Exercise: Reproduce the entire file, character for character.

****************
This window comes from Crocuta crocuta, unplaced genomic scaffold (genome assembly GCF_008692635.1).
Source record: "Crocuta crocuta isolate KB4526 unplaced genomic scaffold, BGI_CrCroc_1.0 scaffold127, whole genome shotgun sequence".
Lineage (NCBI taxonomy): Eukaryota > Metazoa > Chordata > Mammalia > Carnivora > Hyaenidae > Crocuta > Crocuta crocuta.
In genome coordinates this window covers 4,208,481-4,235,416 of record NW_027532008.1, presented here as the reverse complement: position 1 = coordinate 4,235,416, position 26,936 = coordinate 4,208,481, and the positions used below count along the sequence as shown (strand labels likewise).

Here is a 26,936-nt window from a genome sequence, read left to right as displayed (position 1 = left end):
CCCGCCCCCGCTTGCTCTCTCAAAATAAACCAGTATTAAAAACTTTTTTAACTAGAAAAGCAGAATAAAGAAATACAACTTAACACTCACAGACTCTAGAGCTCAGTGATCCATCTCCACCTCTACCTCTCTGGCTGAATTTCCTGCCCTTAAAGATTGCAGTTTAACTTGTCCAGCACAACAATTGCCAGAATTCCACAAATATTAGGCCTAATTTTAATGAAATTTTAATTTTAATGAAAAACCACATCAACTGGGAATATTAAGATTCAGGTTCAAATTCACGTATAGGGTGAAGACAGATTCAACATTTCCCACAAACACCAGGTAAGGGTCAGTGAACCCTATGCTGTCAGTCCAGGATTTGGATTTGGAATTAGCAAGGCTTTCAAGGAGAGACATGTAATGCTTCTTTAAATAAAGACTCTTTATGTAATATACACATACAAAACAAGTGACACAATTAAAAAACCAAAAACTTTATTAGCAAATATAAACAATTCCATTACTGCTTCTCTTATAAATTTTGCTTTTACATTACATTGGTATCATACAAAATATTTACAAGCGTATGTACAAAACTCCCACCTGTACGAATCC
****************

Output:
This window comes from Crocuta crocuta, unplaced genomic scaffold (genome assembly GCF_008692635.1).
Source record: "Crocuta crocuta isolate KB4526 unplaced genomic scaffold, BGI_CrCroc_1.0 scaffold127, whole genome shotgun sequence".
Lineage (NCBI taxonomy): Eukaryota > Metazoa > Chordata > Mammalia > Carnivora > Hyaenidae > Crocuta > Crocuta crocuta.
In genome coordinates this window covers 4,208,481-4,235,416 of record NW_027532008.1, presented here as the reverse complement: position 1 = coordinate 4,235,416, position 26,936 = coordinate 4,208,481, and the positions used below count along the sequence as shown (strand labels likewise).

Here is a 26,936-nt window from a genome sequence, read left to right as displayed (position 1 = left end):
CCCGCCCCCGCTTGCTCTCTCAAAATAAACCAGTATTAAAAACTTTTTTAACTAGAAAAGCAGAATAAAGAAATACAACTTAACACTCACAGACTCTAGAGCTCAGTGATCCATCTCCACCTCTACCTCTCTGGCTGAATTTCCTGCCCTTAAAGATTGCAGTTTAACTTGTCCAGCACAACAATTGCCAGAATTCCACAAATATTAGGCCTAATTTTAATGAAATTTTAATTTTAATGAAAAACCACATCAACTGGGAATATTAAGATTCAGGTTCAAATTCACGTATAGGGTGAAGACAGATTCAACATTTCCCACAAACACCAGGTAAGGGTCAGTGAACCCTATGCTGTCAGTCCAGGATTTGGATTTGGAATTAGCAAGGCTTTCAAGGAGAGACATGTAATGCTTCTTTAAATAAAGACTCTTTATGTAATATACACATACAAAACAAGTGACACAATTAAAAAACCAAAAACTTTATTAGCAAATATAAACAATTCCATTACTGCTTCTCTTATAAATTTTGCTTTTACATTACATTGGTATCATACAAAATATTTACAAGCGTATGTACAAAACTCCCACCTGTACGAATCC